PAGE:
Supercharging Sleep, Performance & Longevity with Mollie Eastman

Justin Guilder & Mollie Eastman

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Episode Description

This Lumida Legacy Podcast episode features host Justin Gilder in discussion with sleep expert Mollie Eastman. The conversation explores the essential skills for improving sleep quality and its profound impact on longevity, legacy planning, and overall health. Mollie shares her journey from sleep deprivation to becoming a sleep optimization specialist, emphasizing the role of sleep in estate planning, insurance, and legacy management. The dialogue covers practical strategies for enhancing sleep, the importance of consistent sleep patterns, and the effects of caffeine and light exposure on sleep. Mollie also discusses the implications of good sleep hygiene on physical health, pain perception, metabolic health, and cognitive function, underscoring sleep's role as a foundational element in achieving a long, healthy life and preparing for the future.

Episode Transcript

Justin: [00:00:00] Hi, and welcome to the Lumida Legacy Podcast. I'm your host, Justin Gilder. On this podcast, we'll explore how to achieve and plan for a long, healthy life, as well as how to prepare for the inevitable and unforeseen through estate planning, insurance, and end of life decisions. We'll talk candidly with experts who advise high and ultra high net worth clients, so you can learn how to apply their strategies and tactics to your own longevity and legacy planning.

On this episode of the Lumida Legacy Podcast, I'm thrilled to welcome Mollie Eastman, the sleep expert behind the hugely popular Sleep is a Skill Movement podcast and website. Molly's not just a sleep expert, she's a teacher and a beneficiary of her own system. After battling insomnia, she built a system that blends technology, accountability, and behavioral change to help people unlock the power of a great night's sleep.

She's the host of one of [00:01:00] the top podcasts in the world, and she has shared her expertise with luxury hotels, lifestyle brands. And people all across the world suffering from insomnia, including top poker players who deal with elements that most of us don't have to deal with in casinos that have high elements of dopamine and no clocks and no windows.

She understands how circadian rhythms as well as food and exercise affect sleep. So get ready to learn how to conquer your sleep problems from a sleep master herself, Mollie Eastman.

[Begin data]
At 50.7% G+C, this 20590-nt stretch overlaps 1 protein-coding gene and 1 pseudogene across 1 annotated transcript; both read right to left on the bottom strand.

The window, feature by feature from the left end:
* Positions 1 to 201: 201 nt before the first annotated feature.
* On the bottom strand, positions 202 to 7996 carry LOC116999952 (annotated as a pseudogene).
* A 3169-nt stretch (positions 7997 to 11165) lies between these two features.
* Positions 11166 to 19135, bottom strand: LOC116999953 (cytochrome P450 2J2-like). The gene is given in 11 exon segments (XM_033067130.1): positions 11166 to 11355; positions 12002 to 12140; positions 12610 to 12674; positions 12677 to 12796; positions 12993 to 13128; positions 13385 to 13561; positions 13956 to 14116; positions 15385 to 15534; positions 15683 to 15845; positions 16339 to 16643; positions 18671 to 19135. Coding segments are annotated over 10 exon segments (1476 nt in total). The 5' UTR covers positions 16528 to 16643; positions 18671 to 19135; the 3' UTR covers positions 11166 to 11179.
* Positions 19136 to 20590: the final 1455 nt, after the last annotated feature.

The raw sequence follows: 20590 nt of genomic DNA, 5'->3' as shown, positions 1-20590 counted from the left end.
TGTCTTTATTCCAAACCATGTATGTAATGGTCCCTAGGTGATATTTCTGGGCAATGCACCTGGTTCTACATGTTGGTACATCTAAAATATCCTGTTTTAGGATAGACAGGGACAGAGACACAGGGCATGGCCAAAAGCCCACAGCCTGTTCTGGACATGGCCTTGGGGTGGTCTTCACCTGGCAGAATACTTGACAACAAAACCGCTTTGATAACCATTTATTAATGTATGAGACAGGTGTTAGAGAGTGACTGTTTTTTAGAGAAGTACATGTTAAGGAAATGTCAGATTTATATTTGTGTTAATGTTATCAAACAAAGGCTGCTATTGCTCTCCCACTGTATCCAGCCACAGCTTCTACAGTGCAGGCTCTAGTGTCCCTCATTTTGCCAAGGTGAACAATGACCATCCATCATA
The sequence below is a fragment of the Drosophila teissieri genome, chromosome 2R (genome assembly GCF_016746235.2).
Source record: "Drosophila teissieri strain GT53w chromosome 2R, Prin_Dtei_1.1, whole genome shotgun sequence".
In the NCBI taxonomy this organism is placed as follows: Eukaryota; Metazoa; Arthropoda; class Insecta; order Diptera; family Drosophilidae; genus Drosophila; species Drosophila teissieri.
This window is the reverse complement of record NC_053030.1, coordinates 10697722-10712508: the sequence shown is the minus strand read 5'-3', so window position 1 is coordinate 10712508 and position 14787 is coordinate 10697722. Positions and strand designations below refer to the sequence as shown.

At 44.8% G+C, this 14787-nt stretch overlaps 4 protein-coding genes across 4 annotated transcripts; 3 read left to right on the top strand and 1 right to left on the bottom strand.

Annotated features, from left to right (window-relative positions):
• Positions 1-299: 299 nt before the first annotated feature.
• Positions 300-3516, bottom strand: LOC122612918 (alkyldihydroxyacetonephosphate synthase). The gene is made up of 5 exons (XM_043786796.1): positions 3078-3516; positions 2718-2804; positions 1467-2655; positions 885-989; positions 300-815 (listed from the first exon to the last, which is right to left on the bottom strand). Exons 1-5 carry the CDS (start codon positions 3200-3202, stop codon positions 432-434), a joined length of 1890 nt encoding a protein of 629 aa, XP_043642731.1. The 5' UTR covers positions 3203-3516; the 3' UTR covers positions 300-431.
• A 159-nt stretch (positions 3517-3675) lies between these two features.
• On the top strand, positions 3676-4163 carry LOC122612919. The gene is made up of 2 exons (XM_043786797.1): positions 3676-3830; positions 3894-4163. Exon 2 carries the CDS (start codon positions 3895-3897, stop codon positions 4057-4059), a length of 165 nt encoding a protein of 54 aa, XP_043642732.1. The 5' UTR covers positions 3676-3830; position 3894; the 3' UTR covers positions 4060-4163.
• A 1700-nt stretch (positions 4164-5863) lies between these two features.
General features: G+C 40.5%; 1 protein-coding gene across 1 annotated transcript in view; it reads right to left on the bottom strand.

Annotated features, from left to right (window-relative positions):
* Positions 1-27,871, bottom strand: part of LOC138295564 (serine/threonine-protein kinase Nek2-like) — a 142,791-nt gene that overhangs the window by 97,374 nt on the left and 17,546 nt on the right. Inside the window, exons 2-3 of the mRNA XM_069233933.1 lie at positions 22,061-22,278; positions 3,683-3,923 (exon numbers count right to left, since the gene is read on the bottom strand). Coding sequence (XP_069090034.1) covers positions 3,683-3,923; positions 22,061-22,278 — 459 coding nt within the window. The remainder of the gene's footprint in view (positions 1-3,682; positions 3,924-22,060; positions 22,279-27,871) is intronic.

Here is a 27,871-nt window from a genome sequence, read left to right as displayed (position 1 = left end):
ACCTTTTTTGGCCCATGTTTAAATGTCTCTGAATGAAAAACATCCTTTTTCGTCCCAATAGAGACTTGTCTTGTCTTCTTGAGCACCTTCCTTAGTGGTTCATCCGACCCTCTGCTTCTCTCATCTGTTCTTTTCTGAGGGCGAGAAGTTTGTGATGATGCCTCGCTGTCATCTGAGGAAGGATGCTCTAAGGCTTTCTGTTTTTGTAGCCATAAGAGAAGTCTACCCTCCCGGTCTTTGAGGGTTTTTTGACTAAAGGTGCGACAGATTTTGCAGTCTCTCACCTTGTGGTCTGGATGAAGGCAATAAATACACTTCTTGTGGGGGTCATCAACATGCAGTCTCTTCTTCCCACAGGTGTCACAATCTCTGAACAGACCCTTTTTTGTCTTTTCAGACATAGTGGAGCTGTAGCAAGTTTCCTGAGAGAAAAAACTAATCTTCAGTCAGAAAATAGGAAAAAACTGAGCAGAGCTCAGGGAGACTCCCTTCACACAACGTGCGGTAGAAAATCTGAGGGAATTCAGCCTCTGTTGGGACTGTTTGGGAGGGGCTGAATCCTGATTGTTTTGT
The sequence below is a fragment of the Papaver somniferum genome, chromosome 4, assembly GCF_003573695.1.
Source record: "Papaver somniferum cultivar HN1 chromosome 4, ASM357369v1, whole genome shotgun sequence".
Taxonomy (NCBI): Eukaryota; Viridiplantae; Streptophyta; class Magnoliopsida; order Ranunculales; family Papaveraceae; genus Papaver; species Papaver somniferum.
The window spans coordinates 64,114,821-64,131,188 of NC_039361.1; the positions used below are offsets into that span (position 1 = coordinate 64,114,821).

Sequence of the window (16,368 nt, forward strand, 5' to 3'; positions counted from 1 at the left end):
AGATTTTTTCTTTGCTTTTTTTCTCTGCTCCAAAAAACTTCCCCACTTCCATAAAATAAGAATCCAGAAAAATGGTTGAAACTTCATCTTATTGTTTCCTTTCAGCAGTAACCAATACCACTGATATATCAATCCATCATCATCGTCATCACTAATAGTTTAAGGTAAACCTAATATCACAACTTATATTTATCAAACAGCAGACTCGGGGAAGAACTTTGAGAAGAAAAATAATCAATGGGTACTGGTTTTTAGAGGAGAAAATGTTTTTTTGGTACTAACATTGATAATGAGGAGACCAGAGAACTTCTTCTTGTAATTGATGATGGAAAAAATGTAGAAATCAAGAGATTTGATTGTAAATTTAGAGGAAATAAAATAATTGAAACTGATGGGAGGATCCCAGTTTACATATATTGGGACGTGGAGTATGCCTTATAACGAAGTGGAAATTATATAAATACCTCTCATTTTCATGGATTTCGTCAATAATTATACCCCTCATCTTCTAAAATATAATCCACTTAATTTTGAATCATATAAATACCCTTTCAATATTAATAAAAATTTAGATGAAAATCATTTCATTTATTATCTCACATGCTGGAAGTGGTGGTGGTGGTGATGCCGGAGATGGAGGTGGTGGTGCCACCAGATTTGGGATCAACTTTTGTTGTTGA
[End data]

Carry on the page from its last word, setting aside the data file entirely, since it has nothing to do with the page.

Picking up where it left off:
Hey Mollie, thanks so much for joining me here today. Really excited to be able to talk with you. You are an incredible expert on sleep. I love your podcast. I love your newsletter and your website has tons of resources. Sleep is a skill. It truly is a skill. I know that I taught my children that when we sleep [00:02:00] train them, and I first came up with the first learned of the framework that it is indeed a skill.

I didn't really think about it as an adult skill until I realized I was getting really bad sleep a few years ago, and it became more important in my life. And so I'm really excited to learn and talk with you today. Why don't you tell us a little bit about yourself and how you became such an expert on sleep?

Mollie: One, I love that you, sharing the route that you've taken to, develop this interest in sleep. And I hear this a lot where, and this was part of my story really where I didn't think about sleep that much in my formative years. And it wasn't until it became a problem for me that I actually honed in on it.

Now for the listener, I'm hopefully wherever they might find themselves, we can provide some practical takeaways, so that they maybe don't have to go through the rock bottom that I'll [00:03:00] share about my story, but certainly I love what you're pointing to is like the realization, the blind spot that many of us might Uncover for ourselves of, oh, wow, I didn't even realize I wasn't sleeping particularly well.

I thought this was just how people slept, because we don't really have much to compare it to. We just have our own experience and so many people just don't realize that there's a whole other world available to them of optimizing their sleep. So that's something I'm really excited about. But your question around how in the world did I get.